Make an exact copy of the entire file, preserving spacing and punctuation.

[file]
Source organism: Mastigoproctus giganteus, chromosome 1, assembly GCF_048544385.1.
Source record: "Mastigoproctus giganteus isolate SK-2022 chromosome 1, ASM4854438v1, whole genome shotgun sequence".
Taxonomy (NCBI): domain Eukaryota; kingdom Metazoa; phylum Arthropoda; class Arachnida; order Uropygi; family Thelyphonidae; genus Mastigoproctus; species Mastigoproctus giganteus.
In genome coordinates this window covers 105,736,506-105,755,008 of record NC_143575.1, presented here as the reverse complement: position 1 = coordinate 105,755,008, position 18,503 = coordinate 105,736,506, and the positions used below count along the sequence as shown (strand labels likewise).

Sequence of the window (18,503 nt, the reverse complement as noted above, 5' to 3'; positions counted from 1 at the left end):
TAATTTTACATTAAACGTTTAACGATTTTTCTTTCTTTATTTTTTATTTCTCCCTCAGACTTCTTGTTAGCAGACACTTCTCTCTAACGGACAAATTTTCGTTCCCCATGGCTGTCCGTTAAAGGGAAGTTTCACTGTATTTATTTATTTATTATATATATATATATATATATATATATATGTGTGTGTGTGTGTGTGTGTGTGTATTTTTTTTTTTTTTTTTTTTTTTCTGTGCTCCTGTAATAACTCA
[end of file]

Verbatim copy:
Source organism: Mastigoproctus giganteus, chromosome 1, assembly GCF_048544385.1.
Source record: "Mastigoproctus giganteus isolate SK-2022 chromosome 1, ASM4854438v1, whole genome shotgun sequence".
Taxonomy (NCBI): domain Eukaryota; kingdom Metazoa; phylum Arthropoda; class Arachnida; order Uropygi; family Thelyphonidae; genus Mastigoproctus; species Mastigoproctus giganteus.
In genome coordinates this window covers 105,736,506-105,755,008 of record NC_143575.1, presented here as the reverse complement: position 1 = coordinate 105,755,008, position 18,503 = coordinate 105,736,506, and the positions used below count along the sequence as shown (strand labels likewise).

Sequence of the window (18,503 nt, the reverse complement as noted above, 5' to 3'; positions counted from 1 at the left end):
TAATTTTACATTAAACGTTTAACGATTTTTCTTTCTTTATTTTTTATTTCTCCCTCAGACTTCTTGTTAGCAGACACTTCTCTCTAACGGACAAATTTTCGTTCCCCATGGCTGTCCGTTAAAGGGAAGTTTCACTGTATTTATTTATTTATTATATATATATATATATATATATATATATGTGTGTGTGTGTGTGTGTGTGTGTATTTTTTTTTTTTTTTTTTTTTTTCTGTGCTCCTGTAATAACTCA